• anxovies - Dec 19, 2013 at 12:51 PM

        You are saying that ARod is the Carlos Escobar of PEDs? Where do you get that information?

    • Kevin S. - Dec 19, 2013 at 2:46 PM

      That’s exactly the problem – they’re using a bogus lawsuit to gain depositions, evidence, etc. for matters not related to said lawsuit. That’s an abuse of the system.

      • plmathfoto - Dec 19, 2013 at 3:28 PM

        So abusing the system is not ok doing that, but perfectly ok for someone that’s guiltier than syn to claim not guilty and/or admit nothing etc? Tend to doubt that’s what Craig’s claiming

      • Kevin S. - Dec 19, 2013 at 3:33 PM

        These… aren’t comparable. To the best of my knowledge, A-Rod has not abused the legal system in any way remotely comparable to MLB’s sham lawsuit. Also, to the best of my knowledge, A-Rod has not been accused of any crime other than personal drug use, a victimless crime that pales in comparison to MLB allegedly buying stolen documents, perhaps suborning the the theft of bsaid documents, and interfering in a state investigation by obtaining said documents after being told to leave them alone.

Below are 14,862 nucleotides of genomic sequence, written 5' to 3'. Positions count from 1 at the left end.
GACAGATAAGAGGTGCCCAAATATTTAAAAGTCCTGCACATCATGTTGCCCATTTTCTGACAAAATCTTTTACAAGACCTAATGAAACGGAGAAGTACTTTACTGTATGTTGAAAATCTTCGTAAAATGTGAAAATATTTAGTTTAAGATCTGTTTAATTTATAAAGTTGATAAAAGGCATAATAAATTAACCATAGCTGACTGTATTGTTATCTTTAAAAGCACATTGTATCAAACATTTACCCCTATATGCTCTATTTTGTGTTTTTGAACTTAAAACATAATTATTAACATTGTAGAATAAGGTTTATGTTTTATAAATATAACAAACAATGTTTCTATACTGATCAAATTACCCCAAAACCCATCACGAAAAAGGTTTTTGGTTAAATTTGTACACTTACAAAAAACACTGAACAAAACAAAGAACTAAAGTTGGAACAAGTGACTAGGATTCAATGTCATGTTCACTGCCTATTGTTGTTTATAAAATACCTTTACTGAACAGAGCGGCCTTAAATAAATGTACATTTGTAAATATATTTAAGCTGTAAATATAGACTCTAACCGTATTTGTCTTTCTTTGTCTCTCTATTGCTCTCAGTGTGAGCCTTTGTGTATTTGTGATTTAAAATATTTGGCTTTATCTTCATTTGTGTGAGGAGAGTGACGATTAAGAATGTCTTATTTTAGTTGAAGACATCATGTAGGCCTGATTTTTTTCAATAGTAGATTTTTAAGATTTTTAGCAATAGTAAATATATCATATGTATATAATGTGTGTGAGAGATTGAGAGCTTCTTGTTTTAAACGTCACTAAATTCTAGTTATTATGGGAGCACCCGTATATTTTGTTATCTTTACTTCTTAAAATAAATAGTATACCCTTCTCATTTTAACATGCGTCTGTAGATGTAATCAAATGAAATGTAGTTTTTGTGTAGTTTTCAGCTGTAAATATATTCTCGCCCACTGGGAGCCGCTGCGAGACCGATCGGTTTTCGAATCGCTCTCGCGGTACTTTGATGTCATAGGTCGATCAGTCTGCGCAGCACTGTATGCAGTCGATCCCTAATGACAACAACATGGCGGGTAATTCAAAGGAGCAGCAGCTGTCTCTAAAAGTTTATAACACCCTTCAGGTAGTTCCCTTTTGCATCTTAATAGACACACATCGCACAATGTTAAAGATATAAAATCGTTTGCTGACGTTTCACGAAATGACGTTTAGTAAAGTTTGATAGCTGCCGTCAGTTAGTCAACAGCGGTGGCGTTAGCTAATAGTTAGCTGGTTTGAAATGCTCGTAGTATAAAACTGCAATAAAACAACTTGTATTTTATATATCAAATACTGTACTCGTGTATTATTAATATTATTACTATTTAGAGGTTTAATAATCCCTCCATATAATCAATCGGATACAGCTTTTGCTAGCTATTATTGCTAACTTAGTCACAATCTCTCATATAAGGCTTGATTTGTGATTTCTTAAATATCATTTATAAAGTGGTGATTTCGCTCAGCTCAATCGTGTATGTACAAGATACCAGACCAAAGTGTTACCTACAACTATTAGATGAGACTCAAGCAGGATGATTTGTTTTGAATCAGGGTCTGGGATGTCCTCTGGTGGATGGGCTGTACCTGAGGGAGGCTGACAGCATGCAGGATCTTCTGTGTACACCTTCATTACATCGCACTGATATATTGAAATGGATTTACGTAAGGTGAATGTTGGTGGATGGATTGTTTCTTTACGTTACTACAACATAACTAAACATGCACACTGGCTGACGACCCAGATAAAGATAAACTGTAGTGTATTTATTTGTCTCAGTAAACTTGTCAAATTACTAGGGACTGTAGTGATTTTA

5. losangelesfan - Dec 19, 2013 at 12:07 PM

    I bet Bud sits and looks at a portrait of Kennisaw Mountain Landis and yearns for the good old days. ‘You’d just kick him out of baseball, wouldn’t you? It doesn’t matter what the courts said. Total autonomy. Sigh…’

  6. lirianod - Dec 19, 2013 at 2:50 PM

    Can’t Yuri just plead the 5th when he’s questioned by MLB?

    • bigharold - Dec 19, 2013 at 3:33 PM

      Can’t take the 5th in a civil case, you are compelled to answer.